Nonpartisan agency asks for pause to Arkansas Medicaid work requirements

By | November 8, 2018

A nonpartisan government agency has asked the Trump administration to pause a Medicaid program in Arkansas that requires certain beneficiaries work or train for work as a condition of keeping their medical coverage.

The Medicaid and CHIP Payment and Access Commission, or MACPAC, sent a letter Thursday to Health and Human Services Secretary Alex Azar saying it was “highly concerned” that more than 8,400 people had been dropped from Medicaid rolls in Arkansas because of the policy.

“The commission calls for a pause in disenrollments in order to make program adjustments to promote awareness, reporting, and compliance,” the group wrote.

MACPAC is a nonpartisan agency that holds regular public meetings on the healthcare programs, and discussed the work requirements in September and October. The letter did not comment on the merits of the work requirements.

Arkansas was the first state to implement work requirements to its Medicaid program, which covers people making less than roughly $ 17,000 a year. The program requires certain people to log their hours online, and if they fail to do so, they are taken out of the program and are not allowed to re-enroll until the following year.

The program, MACPAC said, may not be set up in a way that allows people to successfully log the requirements, and has “high stakes for beneficiaries who fail.” The group noted it would be difficult for someone without access to the Internet or transportation to follow the requirement, and suggested Arkansas may be able to collect data on how many beneficiaries are asking for help with finding a job.

Arkansas officials have said some people who didn’t log their hours had moved to another state, obtained a job, or increased their salary and no longer qualified, while others had failed to either fulfill the requirement or to log it.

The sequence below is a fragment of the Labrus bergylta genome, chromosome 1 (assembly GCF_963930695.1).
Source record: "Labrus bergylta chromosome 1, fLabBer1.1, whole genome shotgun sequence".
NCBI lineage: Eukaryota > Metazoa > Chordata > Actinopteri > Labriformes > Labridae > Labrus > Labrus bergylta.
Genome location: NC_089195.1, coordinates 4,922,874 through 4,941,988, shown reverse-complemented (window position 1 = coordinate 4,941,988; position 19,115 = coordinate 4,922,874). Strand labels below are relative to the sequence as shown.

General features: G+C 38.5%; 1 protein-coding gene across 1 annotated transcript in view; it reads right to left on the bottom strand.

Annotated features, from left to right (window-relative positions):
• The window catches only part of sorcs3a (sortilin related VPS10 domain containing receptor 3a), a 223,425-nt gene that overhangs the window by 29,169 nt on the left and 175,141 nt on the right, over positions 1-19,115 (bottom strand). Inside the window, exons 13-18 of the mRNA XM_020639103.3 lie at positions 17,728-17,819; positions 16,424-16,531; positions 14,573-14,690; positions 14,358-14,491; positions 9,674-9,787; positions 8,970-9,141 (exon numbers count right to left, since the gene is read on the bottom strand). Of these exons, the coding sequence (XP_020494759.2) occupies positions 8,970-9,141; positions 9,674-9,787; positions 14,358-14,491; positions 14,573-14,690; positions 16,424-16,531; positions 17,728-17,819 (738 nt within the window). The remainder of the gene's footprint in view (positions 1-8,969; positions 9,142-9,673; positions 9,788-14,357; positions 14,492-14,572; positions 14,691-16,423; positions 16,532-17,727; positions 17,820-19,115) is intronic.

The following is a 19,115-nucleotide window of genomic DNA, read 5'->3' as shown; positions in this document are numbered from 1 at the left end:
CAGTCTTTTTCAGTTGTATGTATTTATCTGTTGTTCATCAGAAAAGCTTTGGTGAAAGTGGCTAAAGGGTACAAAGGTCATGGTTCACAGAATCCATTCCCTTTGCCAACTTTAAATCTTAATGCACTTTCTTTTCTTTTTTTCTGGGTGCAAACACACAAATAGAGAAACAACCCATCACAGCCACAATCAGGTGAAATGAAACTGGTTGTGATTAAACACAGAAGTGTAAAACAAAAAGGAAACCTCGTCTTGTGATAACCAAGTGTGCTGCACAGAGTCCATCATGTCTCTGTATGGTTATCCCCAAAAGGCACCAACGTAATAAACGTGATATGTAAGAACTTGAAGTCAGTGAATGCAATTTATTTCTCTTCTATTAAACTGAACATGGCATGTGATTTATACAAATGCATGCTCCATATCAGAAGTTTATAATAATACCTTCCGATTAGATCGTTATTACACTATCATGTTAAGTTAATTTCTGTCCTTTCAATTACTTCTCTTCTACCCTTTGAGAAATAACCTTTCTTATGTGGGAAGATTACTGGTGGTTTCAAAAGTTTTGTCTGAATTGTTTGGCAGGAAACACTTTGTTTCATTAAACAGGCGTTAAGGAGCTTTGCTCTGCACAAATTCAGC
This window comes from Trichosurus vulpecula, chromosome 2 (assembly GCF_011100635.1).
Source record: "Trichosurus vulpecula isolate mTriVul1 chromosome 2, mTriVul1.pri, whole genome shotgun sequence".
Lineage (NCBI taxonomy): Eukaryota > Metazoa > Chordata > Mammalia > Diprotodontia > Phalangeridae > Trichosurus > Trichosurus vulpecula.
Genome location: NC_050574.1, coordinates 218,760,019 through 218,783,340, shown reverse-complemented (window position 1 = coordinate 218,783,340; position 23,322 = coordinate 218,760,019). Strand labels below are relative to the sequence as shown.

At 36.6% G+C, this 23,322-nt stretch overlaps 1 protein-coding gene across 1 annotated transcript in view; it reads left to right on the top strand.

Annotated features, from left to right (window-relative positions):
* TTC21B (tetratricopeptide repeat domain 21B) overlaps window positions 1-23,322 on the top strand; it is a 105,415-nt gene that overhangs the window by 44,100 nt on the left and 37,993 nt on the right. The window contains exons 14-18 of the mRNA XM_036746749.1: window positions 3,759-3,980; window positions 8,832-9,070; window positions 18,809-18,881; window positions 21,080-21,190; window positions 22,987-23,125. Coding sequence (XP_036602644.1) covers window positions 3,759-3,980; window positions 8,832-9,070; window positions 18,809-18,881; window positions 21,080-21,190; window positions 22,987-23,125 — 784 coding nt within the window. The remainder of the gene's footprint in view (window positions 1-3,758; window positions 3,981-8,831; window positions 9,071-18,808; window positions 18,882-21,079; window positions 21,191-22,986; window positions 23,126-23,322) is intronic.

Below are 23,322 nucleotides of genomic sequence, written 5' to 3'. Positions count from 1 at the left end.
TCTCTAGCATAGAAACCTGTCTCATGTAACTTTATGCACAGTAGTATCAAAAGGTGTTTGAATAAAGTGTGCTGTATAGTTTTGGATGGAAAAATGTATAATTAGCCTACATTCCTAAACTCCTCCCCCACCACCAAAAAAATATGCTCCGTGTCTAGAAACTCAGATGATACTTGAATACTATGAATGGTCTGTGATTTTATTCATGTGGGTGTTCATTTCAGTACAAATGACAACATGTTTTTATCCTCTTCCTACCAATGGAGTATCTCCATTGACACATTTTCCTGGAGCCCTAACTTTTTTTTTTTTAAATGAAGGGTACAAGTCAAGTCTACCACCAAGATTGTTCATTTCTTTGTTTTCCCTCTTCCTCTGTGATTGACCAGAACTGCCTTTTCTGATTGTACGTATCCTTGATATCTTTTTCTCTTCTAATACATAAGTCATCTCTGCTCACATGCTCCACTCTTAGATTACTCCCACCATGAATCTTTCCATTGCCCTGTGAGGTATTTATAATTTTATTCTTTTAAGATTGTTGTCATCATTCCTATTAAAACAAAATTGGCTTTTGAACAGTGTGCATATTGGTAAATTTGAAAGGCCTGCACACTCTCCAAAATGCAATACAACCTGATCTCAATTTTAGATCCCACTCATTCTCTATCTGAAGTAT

The Trump administration has supported the requirements, which it refers to as “community engagement,” to help people move out of poverty so they can obtain private coverage. It has approved similar programs to Arkansas in Wisconsin, New Hampshire, and Indiana. It approved a measure in Kentucky that has been put on hold following a legal challenge, and the Arkansas requirement also is facing a legal challenge.

Under Obamacare, states were allowed to expand government-funded Medicaid coverage to low-income people regardless of other factors such as disability status or whether they are working. Medicaid otherwise covers pregnant women, people with disabilities, people in nursing homes, and children, all of whom members of the Trump administration and conservatives say should remain the focus of the program.

Though the work requirements contain multiple exemptions for people undergoing treatment for addiction and for caregivers, among other groups, critics say people will be unable to keep up with the reporting requirements and become uninsured. They have said that the programs are an attempt to throw people off Medicaid and that tracking the work requirement is more expensive than healthcare coverage.

At least eight other states — Arizona, Kansas, Maine, Mississippi, North Carolina, Ohio, and Utah — have pending requests for similar work requirements.

Healthcare